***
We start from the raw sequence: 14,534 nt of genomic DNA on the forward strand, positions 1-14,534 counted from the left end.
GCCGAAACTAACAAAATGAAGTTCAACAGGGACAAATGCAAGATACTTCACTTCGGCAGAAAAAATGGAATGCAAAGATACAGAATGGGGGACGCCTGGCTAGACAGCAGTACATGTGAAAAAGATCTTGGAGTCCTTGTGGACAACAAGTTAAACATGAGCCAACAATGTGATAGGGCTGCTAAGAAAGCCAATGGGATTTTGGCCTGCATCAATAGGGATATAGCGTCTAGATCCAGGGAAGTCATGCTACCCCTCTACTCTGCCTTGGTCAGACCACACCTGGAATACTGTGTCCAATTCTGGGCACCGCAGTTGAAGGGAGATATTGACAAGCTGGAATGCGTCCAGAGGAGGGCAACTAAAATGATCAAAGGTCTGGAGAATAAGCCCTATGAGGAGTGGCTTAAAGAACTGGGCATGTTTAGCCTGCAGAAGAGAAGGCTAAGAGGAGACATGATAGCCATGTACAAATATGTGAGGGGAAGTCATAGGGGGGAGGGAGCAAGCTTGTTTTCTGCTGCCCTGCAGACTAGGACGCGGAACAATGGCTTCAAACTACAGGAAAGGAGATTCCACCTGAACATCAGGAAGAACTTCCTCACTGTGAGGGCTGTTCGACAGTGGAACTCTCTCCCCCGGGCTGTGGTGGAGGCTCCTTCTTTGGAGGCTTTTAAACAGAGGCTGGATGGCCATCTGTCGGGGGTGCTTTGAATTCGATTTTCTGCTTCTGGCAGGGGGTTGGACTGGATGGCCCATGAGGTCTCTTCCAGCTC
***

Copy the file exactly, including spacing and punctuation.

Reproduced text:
We start from the raw sequence: 14,534 nt of genomic DNA on the forward strand, positions 1-14,534 counted from the left end.
GCCGAAACTAACAAAATGAAGTTCAACAGGGACAAATGCAAGATACTTCACTTCGGCAGAAAAAATGGAATGCAAAGATACAGAATGGGGGACGCCTGGCTAGACAGCAGTACATGTGAAAAAGATCTTGGAGTCCTTGTGGACAACAAGTTAAACATGAGCCAACAATGTGATAGGGCTGCTAAGAAAGCCAATGGGATTTTGGCCTGCATCAATAGGGATATAGCGTCTAGATCCAGGGAAGTCATGCTACCCCTCTACTCTGCCTTGGTCAGACCACACCTGGAATACTGTGTCCAATTCTGGGCACCGCAGTTGAAGGGAGATATTGACAAGCTGGAATGCGTCCAGAGGAGGGCAACTAAAATGATCAAAGGTCTGGAGAATAAGCCCTATGAGGAGTGGCTTAAAGAACTGGGCATGTTTAGCCTGCAGAAGAGAAGGCTAAGAGGAGACATGATAGCCATGTACAAATATGTGAGGGGAAGTCATAGGGGGGAGGGAGCAAGCTTGTTTTCTGCTGCCCTGCAGACTAGGACGCGGAACAATGGCTTCAAACTACAGGAAAGGAGATTCCACCTGAACATCAGGAAGAACTTCCTCACTGTGAGGGCTGTTCGACAGTGGAACTCTCTCCCCCGGGCTGTGGTGGAGGCTCCTTCTTTGGAGGCTTTTAAACAGAGGCTGGATGGCCATCTGTCGGGGGTGCTTTGAATTCGATTTTCTGCTTCTGGCAGGGGGTTGGACTGGATGGCCCATGAGGTCTCTTCCAGCTC